Interior designer often enter a home armed with a veritable arsenal of creativity and subcontracted resources. In many cases, the secondary services a decorator brings in under his or her invoice adds a certain specialized expertise to robust décor. Professional lighting equipment and lighting design services are crucial to this mix. With the right levels of light, both glare and shadow are dispelled, and the texture and color of artwork springs to light.
Tired of finding colored pictures among your invoices? Have you ever discovered random lego pieces among your inventory? If so, you must own a home business, and you must be working from anywhere in the house but your very own office. So you need a home office. How does a home business owner move successfully from the living room to the office?
First, the home business owner needs to establish his or her own space for an office. Find a spare room or a room you can easily concert into an office. Even a corner of the garage will do for a first-time home business owner. Remember to start small and invest little at the beginning, and then when you can afford it, you can build or create the office of your dreams. If you do not have your own space, however, you will be doomed forever to finding peanut butter smeared on important documents, and you will sacrifice the professional look that you need to exude to have a successful home business.
Secondly, once you have your space chosen and established, organize your goods. Invest in some organizational materials like shelves (cheap from the hardware store), categorizing materials like labels and sharpies, colored boxes, and a filing cabinet. Once you know what you need for organizational materials and invest in them, organize your office with two frames of mind: organize it so that it makes sense to you, and organize so that if something should happen to you and those you love most would need to find important documents quickly, they would be able to. So your system should not just make sense to you, but it should make sense to just about anyone. It should be simple enough that your fifth grader can understand it.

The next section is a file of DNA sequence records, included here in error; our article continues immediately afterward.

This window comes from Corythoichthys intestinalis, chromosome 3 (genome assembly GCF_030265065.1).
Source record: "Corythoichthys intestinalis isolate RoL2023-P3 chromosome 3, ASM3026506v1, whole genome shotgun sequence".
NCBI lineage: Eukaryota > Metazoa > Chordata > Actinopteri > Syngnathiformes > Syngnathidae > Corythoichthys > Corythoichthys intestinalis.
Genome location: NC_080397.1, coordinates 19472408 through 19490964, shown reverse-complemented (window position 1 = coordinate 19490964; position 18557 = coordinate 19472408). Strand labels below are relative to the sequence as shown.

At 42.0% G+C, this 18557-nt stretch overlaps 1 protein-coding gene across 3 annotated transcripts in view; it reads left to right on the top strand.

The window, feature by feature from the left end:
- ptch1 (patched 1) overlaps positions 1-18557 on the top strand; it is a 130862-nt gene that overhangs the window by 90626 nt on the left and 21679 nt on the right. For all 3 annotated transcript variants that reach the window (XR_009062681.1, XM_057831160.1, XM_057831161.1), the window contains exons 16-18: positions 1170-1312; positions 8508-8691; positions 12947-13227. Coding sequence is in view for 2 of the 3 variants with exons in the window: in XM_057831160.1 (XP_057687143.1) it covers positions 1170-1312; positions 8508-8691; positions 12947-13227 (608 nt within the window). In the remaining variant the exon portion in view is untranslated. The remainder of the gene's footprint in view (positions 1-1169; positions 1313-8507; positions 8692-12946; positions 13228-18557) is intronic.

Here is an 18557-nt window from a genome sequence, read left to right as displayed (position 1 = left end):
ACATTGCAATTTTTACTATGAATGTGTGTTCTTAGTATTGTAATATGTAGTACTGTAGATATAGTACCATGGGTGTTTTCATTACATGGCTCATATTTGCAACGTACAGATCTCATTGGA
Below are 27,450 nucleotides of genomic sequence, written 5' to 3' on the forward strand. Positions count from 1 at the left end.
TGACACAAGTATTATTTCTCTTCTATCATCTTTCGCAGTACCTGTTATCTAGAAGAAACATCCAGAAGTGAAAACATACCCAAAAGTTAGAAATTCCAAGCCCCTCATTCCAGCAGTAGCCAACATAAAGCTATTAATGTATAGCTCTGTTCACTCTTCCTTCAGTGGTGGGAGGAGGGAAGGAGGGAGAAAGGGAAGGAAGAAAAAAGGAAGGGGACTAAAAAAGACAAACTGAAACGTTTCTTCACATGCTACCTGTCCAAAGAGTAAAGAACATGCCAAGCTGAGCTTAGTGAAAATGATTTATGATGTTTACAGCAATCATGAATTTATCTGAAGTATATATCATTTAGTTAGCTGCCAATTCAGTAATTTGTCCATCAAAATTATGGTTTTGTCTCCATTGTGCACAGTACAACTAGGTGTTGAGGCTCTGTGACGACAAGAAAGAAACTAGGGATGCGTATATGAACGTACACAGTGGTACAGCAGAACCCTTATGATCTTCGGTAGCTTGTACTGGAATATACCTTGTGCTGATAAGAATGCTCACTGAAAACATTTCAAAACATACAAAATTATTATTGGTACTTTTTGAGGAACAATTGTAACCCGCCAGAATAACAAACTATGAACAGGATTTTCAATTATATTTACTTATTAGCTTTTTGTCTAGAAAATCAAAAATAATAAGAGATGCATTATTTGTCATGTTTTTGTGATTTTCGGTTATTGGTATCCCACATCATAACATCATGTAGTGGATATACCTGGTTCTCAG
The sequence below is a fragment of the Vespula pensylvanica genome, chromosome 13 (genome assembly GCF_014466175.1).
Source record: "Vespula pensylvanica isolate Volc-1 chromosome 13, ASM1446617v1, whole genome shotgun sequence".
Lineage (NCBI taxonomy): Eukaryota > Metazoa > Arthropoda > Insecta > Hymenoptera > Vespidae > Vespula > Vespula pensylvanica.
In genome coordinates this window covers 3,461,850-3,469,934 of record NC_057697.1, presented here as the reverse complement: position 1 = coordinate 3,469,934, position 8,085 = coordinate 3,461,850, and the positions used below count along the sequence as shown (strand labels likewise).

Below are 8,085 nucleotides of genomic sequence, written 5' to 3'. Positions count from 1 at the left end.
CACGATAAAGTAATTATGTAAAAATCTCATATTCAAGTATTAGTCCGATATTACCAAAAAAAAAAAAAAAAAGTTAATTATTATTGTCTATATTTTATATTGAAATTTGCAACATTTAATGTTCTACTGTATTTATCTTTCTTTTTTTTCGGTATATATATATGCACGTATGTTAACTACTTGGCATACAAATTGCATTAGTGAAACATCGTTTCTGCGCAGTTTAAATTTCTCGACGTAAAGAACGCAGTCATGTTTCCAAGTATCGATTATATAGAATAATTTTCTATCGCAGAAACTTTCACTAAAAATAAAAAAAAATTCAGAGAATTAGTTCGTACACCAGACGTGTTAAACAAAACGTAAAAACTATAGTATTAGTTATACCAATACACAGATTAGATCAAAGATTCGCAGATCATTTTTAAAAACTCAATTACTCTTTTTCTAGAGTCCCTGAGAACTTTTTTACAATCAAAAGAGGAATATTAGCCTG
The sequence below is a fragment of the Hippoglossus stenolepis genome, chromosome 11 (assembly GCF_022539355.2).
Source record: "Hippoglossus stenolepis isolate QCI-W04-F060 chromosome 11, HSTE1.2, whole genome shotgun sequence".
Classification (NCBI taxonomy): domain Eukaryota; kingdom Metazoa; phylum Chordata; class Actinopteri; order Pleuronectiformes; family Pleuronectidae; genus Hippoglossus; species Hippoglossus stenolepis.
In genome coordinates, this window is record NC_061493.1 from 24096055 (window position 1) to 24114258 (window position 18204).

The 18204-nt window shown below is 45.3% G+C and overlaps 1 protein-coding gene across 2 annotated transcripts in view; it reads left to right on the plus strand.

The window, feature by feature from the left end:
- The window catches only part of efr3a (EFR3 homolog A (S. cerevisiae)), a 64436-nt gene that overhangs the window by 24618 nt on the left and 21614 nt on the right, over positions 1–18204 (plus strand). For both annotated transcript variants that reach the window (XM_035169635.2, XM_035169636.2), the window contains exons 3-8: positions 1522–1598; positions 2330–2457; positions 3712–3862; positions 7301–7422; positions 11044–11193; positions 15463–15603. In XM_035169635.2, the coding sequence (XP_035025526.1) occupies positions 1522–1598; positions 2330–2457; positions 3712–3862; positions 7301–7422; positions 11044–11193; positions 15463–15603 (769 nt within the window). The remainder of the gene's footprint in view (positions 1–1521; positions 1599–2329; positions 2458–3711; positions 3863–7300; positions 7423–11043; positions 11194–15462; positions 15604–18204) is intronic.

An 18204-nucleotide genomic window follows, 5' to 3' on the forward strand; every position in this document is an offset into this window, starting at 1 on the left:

If you are currently working with an interior decorator or interior design firm, we recommend you point them in our direction if they encounter any of the following scenarios relative to fine art and display lighting systems. While a great many interior designers are already working with Phantom Lighting products, many are still discovering us for the first time.
Your interior designer will most likely recommend new artwork as part of his or her overall plan for creating a new look within your home.
Private art collections can transform an interior into a realm of sophistication with very little physical change to the room. The trick is to find equipment from a lighting fixture manufacturer that will maximize the impact of your new collection without damaging the artwork itself or interfering with general room lighting. Any interior designer will tell you that the two biggest aesthetic obstacles to overcome when lighting art are shadows and glare.
Any curator or experienced collector will also add that the greatest technological threat to art lighting is ultraviolet radiation and infrared heat—both of which can literally destroy priceless works of creativity and many hours of hard work on the part of your designers.